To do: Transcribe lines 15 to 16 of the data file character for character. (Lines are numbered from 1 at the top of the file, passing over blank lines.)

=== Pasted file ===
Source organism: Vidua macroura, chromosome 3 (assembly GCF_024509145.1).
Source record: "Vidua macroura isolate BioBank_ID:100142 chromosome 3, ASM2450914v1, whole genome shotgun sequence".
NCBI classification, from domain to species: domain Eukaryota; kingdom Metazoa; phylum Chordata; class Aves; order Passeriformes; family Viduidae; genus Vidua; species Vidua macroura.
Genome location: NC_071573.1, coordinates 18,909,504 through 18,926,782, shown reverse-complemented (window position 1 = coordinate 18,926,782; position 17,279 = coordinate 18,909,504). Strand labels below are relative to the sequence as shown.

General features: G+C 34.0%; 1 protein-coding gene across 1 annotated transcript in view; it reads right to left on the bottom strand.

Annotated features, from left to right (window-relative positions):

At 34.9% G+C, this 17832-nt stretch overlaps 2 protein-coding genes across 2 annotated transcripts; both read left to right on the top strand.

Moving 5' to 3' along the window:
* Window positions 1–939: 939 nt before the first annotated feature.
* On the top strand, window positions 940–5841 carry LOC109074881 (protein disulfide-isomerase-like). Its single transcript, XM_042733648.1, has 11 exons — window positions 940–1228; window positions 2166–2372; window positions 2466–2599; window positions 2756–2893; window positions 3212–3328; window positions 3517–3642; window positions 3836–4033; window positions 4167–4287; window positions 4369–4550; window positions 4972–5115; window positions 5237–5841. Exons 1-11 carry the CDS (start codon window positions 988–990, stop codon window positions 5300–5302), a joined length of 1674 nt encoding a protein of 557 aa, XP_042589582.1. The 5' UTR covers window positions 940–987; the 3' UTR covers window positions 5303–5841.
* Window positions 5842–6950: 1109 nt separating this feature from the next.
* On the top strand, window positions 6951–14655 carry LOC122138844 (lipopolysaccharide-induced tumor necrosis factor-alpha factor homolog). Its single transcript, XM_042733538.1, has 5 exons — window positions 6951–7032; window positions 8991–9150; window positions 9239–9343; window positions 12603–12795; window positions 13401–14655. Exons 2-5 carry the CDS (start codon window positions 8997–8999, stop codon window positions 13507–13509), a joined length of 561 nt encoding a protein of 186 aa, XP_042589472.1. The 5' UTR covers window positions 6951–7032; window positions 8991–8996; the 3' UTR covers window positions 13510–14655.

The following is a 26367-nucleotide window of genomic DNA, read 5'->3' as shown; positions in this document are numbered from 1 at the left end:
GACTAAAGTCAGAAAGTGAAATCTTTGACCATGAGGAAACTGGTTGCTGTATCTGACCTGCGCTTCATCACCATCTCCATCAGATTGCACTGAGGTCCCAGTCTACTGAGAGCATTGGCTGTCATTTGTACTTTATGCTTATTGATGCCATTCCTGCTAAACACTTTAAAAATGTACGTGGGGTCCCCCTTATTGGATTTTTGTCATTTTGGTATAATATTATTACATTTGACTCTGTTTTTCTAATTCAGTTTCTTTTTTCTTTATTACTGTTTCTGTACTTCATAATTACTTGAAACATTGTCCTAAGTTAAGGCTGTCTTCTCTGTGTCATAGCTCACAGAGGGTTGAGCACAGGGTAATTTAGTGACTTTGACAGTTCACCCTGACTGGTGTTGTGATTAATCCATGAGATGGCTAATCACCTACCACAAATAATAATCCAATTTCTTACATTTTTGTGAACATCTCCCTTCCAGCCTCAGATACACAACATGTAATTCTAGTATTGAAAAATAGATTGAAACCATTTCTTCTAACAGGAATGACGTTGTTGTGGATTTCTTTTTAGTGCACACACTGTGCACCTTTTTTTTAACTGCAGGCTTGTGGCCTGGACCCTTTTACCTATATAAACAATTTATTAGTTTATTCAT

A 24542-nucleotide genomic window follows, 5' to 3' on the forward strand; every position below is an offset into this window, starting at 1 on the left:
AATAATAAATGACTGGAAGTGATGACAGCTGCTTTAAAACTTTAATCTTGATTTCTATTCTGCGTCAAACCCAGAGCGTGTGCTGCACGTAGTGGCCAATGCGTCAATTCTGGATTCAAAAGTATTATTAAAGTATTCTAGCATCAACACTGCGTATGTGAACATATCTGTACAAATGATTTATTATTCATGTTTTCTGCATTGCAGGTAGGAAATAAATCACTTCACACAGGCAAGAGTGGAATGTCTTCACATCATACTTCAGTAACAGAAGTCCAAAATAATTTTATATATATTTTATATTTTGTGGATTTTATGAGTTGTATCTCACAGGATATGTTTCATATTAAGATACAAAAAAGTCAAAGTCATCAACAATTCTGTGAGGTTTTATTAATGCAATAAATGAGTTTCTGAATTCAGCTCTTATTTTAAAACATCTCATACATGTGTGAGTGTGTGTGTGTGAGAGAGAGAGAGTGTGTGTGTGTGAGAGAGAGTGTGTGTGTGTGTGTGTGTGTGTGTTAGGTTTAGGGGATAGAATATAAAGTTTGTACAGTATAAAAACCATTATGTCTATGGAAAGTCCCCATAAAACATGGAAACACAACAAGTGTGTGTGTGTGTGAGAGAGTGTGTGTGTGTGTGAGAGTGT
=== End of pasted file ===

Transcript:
A 24542-nucleotide genomic window follows, 5' to 3' on the forward strand; every position below is an offset into this window, starting at 1 on the left:
AATAATAAATGACTGGAAGTGATGACAGCTGCTTTAAAACTTTAATCTTGATTTCTATTCTGCGTCAAACCCAGAGCGTGTGCTGCACGTAGTGGCCAATGCGTCAATTCTGGATTCAAAAGTATTATTAAAGTATTCTAGCATCAACACTGCGTATGTGAACATATCTGTACAAATGATTTATTATTCATGTTTTCTGCATTGCAGGTAGGAAATAAATCACTTCACACAGGCAAGAGTGGAATGTCTTCACATCATACTTCAGTAACAGAAGTCCAAAATAATTTTATATATATTTTATATTTTGTGGATTTTATGAGTTGTATCTCACAGGATATGTTTCATATTAAGATACAAAAAAGTCAAAGTCATCAACAATTCTGTGAGGTTTTATTAATGCAATAAATGAGTTTCTGAATTCAGCTCTTATTTTAAAACATCTCATACATGTGTGAGTGTGTGTGTGTGAGAGAGAGAGAGTGTGTGTGTGTGAGAGAGAGTGTGTGTGTGTGTGTGTGTGTGTGTTAGGTTTAGGGGATAGAATATAAAGTTTGTACAGTATAAAAACCATTATGTCTATGGAAAGTCCCCATAAAACATGGAAACACAACAAGTGTGTGTGTGTGTGAGAGAGTGTGTGTGTGTGTGAGAGTGT